Workers laid off at Hexafly

The award winning Meath company, Hexafly, has laid off almost half their workforce citing a delay in receiving employment wage subsidy as the reason behind the move.

The company informed workers last Friday week, at the end of the working day that around 10 people would be temporarily laid off.

“They told it it was only temporary but couldn't tell us when we would be take back on and they told us it was because of financial difficulties,” according to one of the employees.

“It is very upsetting on the run up to Christmas and a lot of us have families to feed and mortgages to pay.

CEO, Alvan Hunt said the company had taken the action in response to a restructuring of the company necessitated by a delay in receiving an employment wage subsidy scheme (EWSS) refund and overall costs spiralling due to Covid restrictions over the last 18 months. These included high feed costs, which have increased by 300 per cent and rising electricity costs.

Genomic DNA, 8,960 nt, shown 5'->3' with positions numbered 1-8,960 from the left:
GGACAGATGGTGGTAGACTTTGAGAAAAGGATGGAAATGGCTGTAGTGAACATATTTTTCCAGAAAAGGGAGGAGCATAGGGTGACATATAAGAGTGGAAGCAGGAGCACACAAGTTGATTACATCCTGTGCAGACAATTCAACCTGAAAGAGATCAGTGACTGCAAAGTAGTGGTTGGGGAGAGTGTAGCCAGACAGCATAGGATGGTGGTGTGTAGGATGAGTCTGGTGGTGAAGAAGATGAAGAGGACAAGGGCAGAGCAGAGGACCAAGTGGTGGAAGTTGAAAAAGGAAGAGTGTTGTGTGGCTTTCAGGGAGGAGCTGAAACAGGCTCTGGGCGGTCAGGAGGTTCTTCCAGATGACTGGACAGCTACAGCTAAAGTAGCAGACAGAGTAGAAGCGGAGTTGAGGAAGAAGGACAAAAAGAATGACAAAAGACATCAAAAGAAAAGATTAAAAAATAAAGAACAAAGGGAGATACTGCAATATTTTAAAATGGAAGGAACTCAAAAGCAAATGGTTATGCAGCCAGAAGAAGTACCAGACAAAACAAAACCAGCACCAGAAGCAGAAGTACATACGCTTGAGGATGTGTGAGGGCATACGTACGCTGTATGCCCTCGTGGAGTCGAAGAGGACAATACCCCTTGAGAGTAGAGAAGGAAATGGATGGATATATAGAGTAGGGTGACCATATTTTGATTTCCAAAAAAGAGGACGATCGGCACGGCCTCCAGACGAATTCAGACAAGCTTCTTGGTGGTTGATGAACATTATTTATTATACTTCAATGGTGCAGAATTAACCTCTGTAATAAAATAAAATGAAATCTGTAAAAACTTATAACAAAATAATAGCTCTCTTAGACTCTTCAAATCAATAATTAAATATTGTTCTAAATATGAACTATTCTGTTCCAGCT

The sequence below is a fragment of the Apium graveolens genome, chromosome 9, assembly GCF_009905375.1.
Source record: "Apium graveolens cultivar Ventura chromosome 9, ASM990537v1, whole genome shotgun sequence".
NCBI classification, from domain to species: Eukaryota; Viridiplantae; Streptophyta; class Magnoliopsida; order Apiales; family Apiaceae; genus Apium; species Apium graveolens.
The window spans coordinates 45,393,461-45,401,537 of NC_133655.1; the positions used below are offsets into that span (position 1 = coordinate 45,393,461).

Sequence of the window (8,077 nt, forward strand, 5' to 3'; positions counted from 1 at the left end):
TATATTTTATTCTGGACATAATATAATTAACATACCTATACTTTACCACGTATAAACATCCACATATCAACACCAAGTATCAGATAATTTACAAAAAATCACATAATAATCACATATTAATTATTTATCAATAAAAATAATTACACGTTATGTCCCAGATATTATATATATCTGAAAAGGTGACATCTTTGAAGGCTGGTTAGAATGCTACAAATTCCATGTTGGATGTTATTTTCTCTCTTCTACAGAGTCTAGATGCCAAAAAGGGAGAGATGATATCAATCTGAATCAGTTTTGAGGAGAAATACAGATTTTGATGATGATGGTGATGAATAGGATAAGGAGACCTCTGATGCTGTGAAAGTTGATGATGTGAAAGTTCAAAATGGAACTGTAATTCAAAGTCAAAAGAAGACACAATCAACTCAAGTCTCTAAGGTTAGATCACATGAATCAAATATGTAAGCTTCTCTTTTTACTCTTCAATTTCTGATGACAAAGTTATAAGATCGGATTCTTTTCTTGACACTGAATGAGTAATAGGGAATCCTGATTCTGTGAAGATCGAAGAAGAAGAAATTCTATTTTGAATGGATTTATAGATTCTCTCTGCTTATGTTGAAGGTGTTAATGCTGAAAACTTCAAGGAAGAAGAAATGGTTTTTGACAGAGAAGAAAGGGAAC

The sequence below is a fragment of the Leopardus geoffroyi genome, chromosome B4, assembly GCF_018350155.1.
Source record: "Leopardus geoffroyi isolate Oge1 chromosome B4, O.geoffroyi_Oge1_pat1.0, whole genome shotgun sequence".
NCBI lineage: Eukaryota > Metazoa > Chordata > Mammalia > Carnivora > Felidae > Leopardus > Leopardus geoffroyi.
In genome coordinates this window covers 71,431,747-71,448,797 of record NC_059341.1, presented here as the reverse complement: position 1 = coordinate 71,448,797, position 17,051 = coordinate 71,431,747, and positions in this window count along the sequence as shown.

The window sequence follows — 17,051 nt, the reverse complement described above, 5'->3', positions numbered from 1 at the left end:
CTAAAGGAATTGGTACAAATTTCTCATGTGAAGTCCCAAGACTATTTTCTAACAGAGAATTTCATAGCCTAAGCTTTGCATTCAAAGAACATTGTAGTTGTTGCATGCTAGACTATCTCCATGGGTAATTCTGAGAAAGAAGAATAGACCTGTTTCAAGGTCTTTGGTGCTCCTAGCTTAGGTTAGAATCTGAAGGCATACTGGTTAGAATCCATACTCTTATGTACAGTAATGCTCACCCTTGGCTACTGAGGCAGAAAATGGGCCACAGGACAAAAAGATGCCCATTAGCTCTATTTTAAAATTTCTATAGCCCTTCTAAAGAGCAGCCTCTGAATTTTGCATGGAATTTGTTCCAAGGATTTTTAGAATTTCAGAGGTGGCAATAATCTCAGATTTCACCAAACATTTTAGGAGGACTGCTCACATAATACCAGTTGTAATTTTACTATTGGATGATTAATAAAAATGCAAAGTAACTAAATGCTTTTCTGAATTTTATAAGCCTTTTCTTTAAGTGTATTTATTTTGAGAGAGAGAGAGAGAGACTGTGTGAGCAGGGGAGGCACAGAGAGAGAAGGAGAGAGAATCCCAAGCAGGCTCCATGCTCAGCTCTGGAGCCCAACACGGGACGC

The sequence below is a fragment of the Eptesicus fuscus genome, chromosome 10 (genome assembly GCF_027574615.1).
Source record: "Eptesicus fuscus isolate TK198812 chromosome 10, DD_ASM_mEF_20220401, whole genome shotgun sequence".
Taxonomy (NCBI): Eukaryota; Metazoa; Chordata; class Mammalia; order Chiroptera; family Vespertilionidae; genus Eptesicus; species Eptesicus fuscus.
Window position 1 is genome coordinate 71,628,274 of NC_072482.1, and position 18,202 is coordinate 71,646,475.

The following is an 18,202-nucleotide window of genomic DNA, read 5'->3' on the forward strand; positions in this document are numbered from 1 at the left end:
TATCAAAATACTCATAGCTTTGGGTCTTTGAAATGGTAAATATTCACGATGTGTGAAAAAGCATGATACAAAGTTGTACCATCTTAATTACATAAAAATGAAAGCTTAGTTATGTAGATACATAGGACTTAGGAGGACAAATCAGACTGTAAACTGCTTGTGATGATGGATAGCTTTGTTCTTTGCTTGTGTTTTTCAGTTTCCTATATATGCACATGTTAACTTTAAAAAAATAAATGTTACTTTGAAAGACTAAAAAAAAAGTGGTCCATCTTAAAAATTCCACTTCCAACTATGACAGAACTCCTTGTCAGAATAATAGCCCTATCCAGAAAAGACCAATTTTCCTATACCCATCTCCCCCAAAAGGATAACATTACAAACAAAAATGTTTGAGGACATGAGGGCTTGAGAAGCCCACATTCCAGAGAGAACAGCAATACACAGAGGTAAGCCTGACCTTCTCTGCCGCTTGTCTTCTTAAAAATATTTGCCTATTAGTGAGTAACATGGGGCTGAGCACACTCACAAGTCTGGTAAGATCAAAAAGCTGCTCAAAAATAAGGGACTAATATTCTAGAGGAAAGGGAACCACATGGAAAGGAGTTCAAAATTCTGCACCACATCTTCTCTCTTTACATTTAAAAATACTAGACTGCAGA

“At this time, we are unable to confirm the exact duration of this change, We would like to assure the staff that they remain employed by the company.

“We are doing everything we possibly can to resolve the situation and will keep all staff informed of developments and notify them as soon as the situation has reversed.

“The company is raising a funding round at present to continue to support its operations and return to full capacity. Along with this the company has secured a large seven year contract with a multinational feed distributor for over €20million and is working towards delivering on this,” Mr Hunt concluded.

Hexafly is an award-winning vertical insect farm based at Rathfeigh, which was founded by Alvan Hunt and John Lynam to “bring an insect farming revolution to the world”.

Hexafly have won the award for the Innovation Category at National Enterprise Awards and an Enterprise Ireland Innovation Arena Awards.

The company supplies sustainable natural commodities to the animal feed, plant nutrition and bio-polymer industries and have one million adult black soldier flies on the vertical insect farm.